Last week, Senator Rand Paul (R-KY) reminded Congress that in matters of war, they have the authority and the responsibility to speak for the American people. Most Senators were not too happy about the reminder, which came in the form of a forced vote on whether to allow a vote on his amendment to repeal the Afghanistan and Iraq war resolutions of 2001 and 2002.
It wasn’t easy. Sen. Paul had to jump through hoops just to get a vote on whether to have a vote.
That is how bad it is in Congress. Not only does Congress refuse to rein in presidents who treat Constitutional constraints on their war authority as mere suggestions rather than as the law of the land, Congress doesn’t even want to be reminded that they alone have war authority.
Congress doesn’t even want to vote on whether to vote on war!
In the end, Sen. Paul did not back down and he got his vote. Frankly, I was more than a little surprised that nearly 40 percent of the Senate voted with Rand to allow a vote on repealing authority for the two longest wars in US history. I expected less than a dozen “no” votes on tabling the amendment and was very pleasantly surprised at the outcome.
Last week, Rand said, “I don’t think that anyone with an ounce of intellectual honesty believes that these authorizations from 16 years ago and 14 years ago … authorized war in seven different countries.”
Are more Senators starting to see the wars his way? We can only hope so. As polls continue to demonstrate, the American people have grown tired of our interventionist foreign policy, which burns through trillions of dollars while making the world a more dangerous place rather than a safer place.
Some might argue that losing the vote was a defeat. I would disagree. For the first time in years we saw US Senators on the Senate Floor debating whether the president should have authority to take the US to war anywhere he pleases. Even with just the small number of votes I thought we might have gotten on the matter, that alone would have been a great victory. But getting almost 40 percent of the Senate to vote our way? I call that a very good start!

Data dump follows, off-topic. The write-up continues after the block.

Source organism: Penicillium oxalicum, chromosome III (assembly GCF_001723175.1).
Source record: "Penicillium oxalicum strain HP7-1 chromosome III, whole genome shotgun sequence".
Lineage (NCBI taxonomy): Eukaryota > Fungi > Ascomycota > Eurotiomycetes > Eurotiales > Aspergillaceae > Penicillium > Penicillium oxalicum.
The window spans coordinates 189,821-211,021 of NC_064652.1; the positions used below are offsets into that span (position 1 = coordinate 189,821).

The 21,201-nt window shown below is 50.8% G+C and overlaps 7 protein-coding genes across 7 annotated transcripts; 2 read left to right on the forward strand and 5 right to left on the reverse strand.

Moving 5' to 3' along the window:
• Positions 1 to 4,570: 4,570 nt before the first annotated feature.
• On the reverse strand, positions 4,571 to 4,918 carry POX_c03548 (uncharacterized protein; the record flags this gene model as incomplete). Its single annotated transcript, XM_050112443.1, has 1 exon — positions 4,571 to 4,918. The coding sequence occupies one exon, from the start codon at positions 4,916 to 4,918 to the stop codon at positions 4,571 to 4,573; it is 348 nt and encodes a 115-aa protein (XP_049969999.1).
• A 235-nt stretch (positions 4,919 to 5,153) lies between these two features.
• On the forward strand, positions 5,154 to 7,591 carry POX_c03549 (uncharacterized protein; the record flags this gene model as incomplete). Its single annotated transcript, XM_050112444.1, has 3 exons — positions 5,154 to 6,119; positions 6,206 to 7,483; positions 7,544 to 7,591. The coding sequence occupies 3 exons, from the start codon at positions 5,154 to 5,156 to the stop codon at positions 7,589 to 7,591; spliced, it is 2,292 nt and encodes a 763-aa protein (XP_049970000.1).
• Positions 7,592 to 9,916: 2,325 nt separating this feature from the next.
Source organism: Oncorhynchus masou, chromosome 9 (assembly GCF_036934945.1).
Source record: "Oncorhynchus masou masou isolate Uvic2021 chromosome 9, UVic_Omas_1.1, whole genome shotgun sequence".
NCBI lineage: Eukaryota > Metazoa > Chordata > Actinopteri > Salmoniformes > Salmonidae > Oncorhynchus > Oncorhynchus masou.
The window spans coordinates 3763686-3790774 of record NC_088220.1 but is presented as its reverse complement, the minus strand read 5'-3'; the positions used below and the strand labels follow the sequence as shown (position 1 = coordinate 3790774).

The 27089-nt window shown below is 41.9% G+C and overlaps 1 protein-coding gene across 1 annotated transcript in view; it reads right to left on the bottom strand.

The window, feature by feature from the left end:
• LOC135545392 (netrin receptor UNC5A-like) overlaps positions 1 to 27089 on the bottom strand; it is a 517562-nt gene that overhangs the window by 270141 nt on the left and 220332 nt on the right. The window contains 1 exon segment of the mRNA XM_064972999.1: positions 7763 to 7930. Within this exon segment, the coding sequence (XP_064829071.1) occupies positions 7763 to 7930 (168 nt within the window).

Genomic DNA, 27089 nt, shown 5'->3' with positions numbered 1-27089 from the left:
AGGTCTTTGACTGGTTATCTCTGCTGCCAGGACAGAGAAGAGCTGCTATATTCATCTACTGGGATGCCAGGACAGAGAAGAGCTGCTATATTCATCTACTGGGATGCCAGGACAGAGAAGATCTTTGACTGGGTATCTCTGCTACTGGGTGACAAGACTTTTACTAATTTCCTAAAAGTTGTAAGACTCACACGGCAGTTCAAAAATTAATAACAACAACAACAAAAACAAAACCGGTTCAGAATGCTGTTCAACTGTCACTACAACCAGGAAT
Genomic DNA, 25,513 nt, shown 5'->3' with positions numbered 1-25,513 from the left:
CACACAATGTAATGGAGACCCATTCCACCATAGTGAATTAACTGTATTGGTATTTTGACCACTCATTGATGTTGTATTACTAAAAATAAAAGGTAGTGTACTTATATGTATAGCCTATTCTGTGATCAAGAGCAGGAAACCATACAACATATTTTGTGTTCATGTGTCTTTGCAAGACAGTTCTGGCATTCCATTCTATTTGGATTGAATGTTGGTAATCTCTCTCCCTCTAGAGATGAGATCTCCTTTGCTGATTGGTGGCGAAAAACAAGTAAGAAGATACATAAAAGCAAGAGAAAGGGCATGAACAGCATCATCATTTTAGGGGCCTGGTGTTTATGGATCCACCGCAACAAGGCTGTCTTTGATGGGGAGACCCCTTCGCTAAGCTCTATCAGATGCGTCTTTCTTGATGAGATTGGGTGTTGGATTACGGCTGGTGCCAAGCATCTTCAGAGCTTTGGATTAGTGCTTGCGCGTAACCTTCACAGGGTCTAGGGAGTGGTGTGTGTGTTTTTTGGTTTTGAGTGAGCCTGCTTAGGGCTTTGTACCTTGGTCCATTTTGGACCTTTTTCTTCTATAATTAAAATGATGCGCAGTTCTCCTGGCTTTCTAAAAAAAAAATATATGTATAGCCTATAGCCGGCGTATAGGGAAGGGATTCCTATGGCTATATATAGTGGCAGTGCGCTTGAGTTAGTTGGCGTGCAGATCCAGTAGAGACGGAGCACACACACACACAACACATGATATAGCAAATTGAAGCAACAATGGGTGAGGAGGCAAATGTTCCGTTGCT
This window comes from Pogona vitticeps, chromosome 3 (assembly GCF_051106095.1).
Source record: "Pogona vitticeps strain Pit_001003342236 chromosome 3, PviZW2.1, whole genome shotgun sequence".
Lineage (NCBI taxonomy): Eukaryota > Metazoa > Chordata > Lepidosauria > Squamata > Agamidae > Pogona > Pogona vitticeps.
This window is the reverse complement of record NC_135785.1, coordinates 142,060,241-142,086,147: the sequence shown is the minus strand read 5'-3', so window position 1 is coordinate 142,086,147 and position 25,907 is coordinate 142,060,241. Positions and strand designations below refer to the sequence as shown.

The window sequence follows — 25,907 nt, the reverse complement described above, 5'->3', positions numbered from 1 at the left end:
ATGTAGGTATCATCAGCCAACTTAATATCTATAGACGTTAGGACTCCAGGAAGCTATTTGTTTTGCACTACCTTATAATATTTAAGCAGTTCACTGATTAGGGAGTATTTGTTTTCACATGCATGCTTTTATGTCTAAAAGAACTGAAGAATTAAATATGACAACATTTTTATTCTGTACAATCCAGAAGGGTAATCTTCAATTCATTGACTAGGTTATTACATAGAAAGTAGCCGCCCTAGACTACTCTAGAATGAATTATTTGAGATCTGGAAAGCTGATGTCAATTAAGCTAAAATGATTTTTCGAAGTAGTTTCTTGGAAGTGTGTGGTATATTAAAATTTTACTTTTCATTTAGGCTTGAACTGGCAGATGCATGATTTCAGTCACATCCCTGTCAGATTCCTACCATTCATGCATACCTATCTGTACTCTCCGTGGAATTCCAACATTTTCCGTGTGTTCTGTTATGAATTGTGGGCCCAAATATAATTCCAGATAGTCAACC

The first step toward rebalancing the separation of powers is for Congress to re-assert its authority and responsibility for declaring war. To this point, Congress has preferred to transfer its war responsibility to the president.
The second step, once Congress understands its obligations, is to convince our representatives that war was not designed to be the first choice in foreign policy, but rather to be the last resort when we are under attack or when a direct attack is imminent.
Just because Congress decides to approve the use of force does not mean that the war is just, justified, or wise. Congress is just as susceptible to war propaganda as the rest of America and unfortunately it is dominated by the false opinion that if you are not enthusiastic about US military solutions to disputes overseas then you are not being tough enough. In fact, it takes far more strength to exercise restraint in the face of the constant war propaganda and disinformation coming from the media and the neocons.
We have achieved a small victory last week, thanks to Senator Paul. But we still have a lot of work to do! We must keep the pressure on and convert more to the cause of peace and prosperity!